Kids Raised By Same-Sex Parents Do Better In School, Study Suggests

New research suggests that kids of same-sex parents perform better in schools. Deni Mazrekaj, a postdoctoral researcher at the University of Oxford and lead author of the study, dissected data from 3,000 Dutch children with same-sex parents and more than a million kids from a classic nuclear family and found some pretty interesting information.

Kids from same-sex parents by birth just did better academically. Those who grew up with same-sex parents from birth not only performed better in primary school but also in secondary education, which is pretty significant.

It has a lot to do with money. As Mzarekaj explained to Unilad, the findings aren’t necessarily indicative of same-sex parents being better at raising kids but they do point out the socioeconomic differences of various family formations. “We found that same-sex parents are often wealthier, older and more educated than the typical different-sex couple. Same-sex couples often have to use expensive fertility treatments and adoption procedures to have a child, meaning they tend to have a high level of wealth,” Mzarekaj said.

However, there’s more to it. It’s not all about how wealthy parents were. After removing the socioeconomic factor from the data, researchers found that there were other things at work. “Once we controlled for SES, the positive associations reduced, but remained positive,” Mzarekaj said. “Thus it is likely that other factors also play a role, for instance these are wanted pregnancies and same-sex parents are also very likely to be highly motivated to become parents given the procedures they have to undergo to have children.”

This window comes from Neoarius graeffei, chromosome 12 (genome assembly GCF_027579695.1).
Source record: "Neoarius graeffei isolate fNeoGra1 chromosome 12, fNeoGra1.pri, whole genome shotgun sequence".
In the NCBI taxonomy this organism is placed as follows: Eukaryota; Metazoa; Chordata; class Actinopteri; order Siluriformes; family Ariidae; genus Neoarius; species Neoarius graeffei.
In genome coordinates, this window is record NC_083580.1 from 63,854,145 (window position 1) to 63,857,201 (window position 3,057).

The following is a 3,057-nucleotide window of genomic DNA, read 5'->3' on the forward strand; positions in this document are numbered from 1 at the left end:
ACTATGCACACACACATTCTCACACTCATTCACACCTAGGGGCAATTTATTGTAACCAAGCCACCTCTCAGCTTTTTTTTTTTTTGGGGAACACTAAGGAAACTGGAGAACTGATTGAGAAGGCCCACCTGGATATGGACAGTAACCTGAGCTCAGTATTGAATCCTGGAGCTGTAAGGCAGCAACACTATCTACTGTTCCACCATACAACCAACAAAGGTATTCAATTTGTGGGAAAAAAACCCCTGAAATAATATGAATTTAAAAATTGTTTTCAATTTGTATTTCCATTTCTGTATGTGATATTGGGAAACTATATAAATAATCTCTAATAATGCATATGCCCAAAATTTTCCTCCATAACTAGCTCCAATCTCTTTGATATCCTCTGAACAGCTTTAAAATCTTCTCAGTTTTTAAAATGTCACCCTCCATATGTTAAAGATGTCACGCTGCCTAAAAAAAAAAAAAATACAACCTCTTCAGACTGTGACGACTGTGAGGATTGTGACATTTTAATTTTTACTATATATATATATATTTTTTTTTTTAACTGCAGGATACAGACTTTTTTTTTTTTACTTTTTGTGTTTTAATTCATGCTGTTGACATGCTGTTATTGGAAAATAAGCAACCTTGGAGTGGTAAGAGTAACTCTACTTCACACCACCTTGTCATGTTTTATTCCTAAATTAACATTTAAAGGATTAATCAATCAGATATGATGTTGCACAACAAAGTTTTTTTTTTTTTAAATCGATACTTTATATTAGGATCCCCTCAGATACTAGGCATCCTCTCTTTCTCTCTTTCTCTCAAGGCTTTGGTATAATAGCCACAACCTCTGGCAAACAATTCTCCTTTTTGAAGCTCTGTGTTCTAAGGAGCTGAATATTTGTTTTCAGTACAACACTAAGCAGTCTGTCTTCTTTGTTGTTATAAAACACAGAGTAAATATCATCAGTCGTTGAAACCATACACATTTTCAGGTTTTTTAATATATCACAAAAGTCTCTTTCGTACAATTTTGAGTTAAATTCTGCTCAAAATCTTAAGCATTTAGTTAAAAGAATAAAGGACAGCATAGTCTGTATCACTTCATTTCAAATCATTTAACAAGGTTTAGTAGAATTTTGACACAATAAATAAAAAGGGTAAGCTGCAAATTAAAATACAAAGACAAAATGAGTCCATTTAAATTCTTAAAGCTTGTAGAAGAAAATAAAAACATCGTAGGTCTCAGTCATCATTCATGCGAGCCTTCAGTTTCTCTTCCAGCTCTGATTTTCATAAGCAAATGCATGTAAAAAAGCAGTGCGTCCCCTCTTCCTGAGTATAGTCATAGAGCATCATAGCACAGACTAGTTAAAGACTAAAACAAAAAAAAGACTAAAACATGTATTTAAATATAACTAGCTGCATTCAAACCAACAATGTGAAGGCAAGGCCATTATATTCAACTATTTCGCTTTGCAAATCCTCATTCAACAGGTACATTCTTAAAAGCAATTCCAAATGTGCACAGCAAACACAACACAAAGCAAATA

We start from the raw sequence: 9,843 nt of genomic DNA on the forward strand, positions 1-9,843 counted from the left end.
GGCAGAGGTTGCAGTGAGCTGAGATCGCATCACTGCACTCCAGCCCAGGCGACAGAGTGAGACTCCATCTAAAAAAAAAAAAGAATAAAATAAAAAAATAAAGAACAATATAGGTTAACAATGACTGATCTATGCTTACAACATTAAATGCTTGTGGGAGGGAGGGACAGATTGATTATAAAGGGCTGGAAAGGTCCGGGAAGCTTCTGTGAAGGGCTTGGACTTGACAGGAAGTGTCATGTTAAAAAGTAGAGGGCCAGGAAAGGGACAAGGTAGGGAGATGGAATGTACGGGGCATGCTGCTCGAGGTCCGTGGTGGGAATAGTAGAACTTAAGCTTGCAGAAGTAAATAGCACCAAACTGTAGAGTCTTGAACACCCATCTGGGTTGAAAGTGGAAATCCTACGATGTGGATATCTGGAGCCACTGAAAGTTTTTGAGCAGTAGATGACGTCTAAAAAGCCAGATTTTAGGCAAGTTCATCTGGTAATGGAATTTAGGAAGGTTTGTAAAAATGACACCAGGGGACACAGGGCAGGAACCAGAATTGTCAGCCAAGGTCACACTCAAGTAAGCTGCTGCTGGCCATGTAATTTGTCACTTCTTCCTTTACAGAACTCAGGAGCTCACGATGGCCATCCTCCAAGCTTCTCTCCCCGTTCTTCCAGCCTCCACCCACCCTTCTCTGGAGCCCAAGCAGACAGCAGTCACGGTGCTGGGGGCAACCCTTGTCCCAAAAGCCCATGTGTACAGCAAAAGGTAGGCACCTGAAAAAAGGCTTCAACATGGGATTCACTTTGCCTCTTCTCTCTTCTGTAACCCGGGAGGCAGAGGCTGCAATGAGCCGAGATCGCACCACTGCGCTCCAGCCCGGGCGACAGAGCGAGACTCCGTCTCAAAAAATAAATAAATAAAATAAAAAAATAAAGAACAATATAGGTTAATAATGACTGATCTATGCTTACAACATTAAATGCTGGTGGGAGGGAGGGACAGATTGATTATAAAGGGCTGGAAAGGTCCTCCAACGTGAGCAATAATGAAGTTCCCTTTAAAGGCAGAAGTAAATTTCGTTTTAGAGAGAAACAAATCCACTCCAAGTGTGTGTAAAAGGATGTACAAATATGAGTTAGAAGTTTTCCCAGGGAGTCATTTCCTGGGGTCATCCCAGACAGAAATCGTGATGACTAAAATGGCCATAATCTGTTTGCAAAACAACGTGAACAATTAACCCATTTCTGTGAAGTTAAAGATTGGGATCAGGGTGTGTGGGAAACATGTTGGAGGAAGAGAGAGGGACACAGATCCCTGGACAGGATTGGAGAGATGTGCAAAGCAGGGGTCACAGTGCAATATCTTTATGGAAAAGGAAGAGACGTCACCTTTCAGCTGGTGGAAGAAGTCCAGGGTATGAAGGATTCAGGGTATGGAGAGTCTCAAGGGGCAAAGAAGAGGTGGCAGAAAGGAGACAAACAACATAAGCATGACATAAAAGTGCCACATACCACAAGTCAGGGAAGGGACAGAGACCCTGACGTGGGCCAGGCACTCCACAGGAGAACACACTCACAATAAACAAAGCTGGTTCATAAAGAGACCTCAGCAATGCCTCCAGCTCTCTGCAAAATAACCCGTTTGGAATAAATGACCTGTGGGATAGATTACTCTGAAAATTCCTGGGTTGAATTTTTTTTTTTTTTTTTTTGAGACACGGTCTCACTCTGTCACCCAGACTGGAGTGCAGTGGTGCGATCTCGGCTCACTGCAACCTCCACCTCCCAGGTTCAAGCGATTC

More research needs to be done. Mzarekaj was quick to point out that socioeconomic played a central focus in the study and therefore far more research needs to be done in order to parse out how much the gender of parents play a role in a child’s academic performance. Both this study and previous ones weren’t detailed enough. “We were aware that the previous literature had major shortcomings: either very low sample sizes or they could study only a single point in time, so they couldn’t properly study children who were raised by same-sex parents over a longer period from birth. And this is important because if a child enters a same-sex family through a divorce for instance, it may bias the results.”

Findings from studies in the US showed different results. They found little to no difference in academic performance between kids from same-sex parented families and those with heterosexual parents. All the reason for more research to be done into this interesting field!

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